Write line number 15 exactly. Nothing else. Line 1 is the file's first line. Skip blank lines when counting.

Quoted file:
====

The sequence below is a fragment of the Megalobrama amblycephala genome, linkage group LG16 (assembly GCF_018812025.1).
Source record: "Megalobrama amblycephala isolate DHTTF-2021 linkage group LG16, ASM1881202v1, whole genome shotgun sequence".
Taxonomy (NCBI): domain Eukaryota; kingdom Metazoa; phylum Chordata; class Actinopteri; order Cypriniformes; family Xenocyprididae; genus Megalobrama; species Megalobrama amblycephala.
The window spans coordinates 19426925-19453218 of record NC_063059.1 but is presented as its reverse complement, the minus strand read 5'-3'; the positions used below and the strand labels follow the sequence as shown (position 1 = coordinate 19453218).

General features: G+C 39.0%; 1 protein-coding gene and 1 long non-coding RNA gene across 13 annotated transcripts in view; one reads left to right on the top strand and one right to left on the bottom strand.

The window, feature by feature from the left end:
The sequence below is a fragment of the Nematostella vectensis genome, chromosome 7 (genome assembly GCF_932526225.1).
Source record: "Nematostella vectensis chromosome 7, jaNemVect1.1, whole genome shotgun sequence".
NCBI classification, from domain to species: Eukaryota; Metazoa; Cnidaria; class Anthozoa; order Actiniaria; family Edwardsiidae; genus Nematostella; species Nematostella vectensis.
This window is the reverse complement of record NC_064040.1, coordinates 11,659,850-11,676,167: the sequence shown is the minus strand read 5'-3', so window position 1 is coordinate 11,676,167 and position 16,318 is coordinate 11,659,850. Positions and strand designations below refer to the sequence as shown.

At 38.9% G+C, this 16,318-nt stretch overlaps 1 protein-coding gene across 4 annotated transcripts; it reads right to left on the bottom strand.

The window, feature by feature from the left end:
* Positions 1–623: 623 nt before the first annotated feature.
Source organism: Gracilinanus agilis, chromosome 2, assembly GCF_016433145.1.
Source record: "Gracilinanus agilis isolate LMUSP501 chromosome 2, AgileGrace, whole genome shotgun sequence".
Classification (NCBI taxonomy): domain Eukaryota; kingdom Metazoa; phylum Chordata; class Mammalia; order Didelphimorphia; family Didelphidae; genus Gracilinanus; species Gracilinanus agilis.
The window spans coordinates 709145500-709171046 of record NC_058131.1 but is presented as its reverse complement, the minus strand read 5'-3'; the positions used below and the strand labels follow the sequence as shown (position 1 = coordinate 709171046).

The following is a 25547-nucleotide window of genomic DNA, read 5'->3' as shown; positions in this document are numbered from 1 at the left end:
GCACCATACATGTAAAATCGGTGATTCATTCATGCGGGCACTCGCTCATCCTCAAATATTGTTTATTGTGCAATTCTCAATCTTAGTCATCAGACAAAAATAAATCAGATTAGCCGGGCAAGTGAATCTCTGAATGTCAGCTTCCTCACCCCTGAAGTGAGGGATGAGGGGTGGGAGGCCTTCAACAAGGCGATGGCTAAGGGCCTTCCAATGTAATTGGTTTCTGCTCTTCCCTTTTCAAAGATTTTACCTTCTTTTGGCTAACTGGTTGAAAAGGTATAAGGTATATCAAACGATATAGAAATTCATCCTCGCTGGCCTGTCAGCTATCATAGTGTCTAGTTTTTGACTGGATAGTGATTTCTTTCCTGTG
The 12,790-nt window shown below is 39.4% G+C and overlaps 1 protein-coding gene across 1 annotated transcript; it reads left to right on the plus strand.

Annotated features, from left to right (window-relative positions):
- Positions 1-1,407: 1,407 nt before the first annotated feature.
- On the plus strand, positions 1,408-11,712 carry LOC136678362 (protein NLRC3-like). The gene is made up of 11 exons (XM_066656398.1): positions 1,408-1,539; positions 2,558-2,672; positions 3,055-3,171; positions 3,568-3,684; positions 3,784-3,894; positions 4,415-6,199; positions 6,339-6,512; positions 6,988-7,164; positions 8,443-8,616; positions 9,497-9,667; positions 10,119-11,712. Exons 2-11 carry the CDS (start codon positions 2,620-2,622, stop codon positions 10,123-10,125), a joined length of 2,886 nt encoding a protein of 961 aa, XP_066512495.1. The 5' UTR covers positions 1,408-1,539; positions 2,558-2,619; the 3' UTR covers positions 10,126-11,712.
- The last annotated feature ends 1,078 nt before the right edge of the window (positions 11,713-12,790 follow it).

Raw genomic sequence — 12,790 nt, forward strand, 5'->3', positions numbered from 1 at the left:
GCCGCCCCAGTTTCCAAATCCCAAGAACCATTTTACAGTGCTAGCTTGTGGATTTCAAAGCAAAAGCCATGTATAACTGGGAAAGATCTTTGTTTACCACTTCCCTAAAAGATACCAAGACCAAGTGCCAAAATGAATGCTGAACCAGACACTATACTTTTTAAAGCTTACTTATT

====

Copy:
Source record: "Gracilinanus agilis isolate LMUSP501 chromosome 2, AgileGrace, whole genome shotgun sequence".